Parts of the results of this study have been submitted as a research abstract and presented as an oral presentation at the 25th annual symposium of the European Society of Veterinary Neurology, September 13–15, 2012, Ghent, Belgium.
Signalment, Clinical Presentation, and Diagnostic Findings in 122 Dogs with Spinal Arachnoid Diverticula
Article first published online: 1 NOV 2013
Copyright © 2013 by the American College of Veterinary Internal Medicine
Journal of Veterinary Internal Medicine
Volume 28, Issue 1, pages 175–181, January/February 2014
How to Cite
Mauler, D.A., De Decker, S., De Risio, L., Volk, H.A., Dennis, R., Gielen, I., Van der Vekens, E., Goethals, K. and Van Ham, L. (2014), Signalment, Clinical Presentation, and Diagnostic Findings in 122 Dogs with Spinal Arachnoid Diverticula. Journal of Veterinary Internal Medicine, 28: 175–181. doi: 10.1111/jvim.12241
Clinical signs of 14 animals have been described in a previous publication: De Decker S. et al. “Spinale arachnoidcysten bij de hond: een retrospectieve studie van 14 gevallen”. Vlaams Diergeneeskundig Tijdschrift 2006; 75, 153-164. (In Dutch)
- Issue published online: 15 JAN 2014
- Article first published online: 1 NOV 2013
- Manuscript Accepted: 25 SEP 2013
- Manuscript Revised: 28 AUG 2013
- Manuscript Received: 25 JUN 2013
- Spinal arachnoid cyst;
- Spinal arachnoid diverticulum;
- Spinal cord
Most information about spinal arachnoid diverticula (SADs) in dogs has been retrieved from relatively small case series. The aim of this study was to describe this disease in a larger number of dogs.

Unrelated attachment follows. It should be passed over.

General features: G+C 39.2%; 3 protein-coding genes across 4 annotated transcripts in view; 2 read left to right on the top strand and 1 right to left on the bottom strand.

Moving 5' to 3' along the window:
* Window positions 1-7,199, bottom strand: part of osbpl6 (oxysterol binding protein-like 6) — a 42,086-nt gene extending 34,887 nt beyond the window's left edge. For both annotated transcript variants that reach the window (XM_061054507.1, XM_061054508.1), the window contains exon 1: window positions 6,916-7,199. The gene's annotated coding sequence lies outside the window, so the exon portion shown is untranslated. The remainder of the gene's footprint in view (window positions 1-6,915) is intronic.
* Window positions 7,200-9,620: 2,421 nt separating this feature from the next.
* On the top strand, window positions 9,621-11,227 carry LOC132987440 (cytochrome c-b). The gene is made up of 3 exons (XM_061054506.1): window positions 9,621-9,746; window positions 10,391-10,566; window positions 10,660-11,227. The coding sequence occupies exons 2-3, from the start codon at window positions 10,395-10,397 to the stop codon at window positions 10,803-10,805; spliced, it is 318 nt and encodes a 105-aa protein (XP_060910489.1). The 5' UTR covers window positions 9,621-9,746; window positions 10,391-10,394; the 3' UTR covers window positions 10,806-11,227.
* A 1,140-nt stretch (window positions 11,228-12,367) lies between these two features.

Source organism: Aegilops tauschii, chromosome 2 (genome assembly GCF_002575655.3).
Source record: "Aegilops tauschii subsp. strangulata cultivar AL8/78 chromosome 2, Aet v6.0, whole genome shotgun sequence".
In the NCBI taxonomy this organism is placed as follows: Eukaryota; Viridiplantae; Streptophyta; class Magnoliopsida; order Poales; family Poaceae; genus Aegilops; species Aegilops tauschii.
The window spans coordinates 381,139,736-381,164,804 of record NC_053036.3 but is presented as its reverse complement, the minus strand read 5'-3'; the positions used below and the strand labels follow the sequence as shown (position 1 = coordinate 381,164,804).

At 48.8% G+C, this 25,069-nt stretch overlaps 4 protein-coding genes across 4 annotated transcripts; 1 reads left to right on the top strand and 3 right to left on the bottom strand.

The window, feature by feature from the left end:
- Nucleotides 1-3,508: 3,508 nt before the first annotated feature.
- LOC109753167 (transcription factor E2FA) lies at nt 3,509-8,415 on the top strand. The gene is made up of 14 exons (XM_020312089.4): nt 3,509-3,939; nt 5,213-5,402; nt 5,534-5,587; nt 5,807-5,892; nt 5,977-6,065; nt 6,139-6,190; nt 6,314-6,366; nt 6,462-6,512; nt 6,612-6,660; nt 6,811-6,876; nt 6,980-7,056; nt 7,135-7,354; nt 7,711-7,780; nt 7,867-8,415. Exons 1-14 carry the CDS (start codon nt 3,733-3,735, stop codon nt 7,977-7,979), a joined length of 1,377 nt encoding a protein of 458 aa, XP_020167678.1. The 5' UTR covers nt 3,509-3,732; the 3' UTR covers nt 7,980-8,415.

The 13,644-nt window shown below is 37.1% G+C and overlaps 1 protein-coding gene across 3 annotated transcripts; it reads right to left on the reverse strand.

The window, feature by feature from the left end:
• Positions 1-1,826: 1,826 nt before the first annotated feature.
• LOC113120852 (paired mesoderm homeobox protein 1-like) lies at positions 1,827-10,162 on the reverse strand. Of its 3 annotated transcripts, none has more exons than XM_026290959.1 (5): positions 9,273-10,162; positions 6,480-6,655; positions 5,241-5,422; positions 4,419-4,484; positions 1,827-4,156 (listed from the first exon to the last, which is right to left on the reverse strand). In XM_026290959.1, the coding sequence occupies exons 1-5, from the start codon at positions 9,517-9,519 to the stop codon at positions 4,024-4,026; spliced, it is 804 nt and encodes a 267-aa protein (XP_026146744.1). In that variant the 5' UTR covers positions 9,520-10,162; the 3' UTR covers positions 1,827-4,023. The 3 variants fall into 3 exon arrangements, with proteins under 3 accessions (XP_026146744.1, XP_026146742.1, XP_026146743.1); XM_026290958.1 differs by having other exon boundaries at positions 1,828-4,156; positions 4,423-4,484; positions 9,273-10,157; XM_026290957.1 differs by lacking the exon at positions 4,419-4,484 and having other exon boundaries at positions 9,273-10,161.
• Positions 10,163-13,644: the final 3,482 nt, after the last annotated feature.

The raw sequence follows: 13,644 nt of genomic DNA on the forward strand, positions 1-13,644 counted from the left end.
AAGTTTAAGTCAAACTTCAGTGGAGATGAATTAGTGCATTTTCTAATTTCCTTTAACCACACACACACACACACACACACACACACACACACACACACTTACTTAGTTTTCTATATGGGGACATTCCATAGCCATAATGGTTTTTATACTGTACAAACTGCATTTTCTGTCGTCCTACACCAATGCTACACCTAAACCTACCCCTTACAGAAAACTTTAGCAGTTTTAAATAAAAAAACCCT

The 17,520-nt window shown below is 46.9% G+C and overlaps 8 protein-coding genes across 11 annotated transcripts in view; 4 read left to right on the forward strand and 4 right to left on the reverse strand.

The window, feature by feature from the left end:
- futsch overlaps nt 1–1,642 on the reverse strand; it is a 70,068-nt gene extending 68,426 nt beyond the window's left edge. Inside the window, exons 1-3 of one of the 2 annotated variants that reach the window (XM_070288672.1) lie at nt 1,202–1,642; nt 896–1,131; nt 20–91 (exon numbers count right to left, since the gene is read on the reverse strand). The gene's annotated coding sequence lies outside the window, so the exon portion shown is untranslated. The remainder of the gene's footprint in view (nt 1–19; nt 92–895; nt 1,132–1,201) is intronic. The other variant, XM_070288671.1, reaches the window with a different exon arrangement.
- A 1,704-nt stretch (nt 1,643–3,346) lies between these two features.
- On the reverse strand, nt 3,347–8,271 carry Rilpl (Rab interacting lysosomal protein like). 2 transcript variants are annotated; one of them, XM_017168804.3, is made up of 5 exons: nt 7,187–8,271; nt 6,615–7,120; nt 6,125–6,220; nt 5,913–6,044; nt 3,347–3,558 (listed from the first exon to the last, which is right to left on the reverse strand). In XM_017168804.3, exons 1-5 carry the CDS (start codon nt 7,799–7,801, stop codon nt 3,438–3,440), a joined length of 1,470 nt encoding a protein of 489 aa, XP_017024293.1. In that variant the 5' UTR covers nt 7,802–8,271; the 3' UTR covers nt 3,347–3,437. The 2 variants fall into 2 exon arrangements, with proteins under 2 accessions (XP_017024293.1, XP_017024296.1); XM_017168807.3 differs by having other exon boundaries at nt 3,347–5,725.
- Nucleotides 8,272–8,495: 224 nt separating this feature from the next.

Description of the signalment, clinical presentation, and imaging findings of a large number of dogs with SADs.
One hundred and twenty-two dogs with SADs.
Retrospective case series study. All medical records were searched for a diagnosis of SAD. The diagnosis was made based on myelography, computed tomography myelography (CT-m), or magnetic resonance imaging (MRI).
In the 122 dogs, 125 SADs were identified. Sixty-five were located in the cervical region and 60 in the thoracolumbar region. A higher body weight was significantly associated with a cervical localization of the SAD (P < .001). Ninety-five dogs were male and 27 dogs were female. Male dogs were significantly overrepresented (P < .0001). The most commonly affected breed was the Pug dog. Previous or concurrent spinal disorders, in the near proximity of the diagnosed SAD, were seen in 26 dogs. Eight of 13 French Bulldogs and 7 of 21 Pug dogs with SADs had a previous or concurrent spinal disease, whereas other spinal disorders occurred in only 1 of 17 Rottweilers with SADs.
Conclusions and Clinical Importance
Pug dogs and French Bulldogs might have a predisposition for SAD development. In a large percentage of these dogs, a concurrent spinal disorder, which might predispose to SAD formation, was diagnosed. The high prevalence in male dogs warrants further investigation.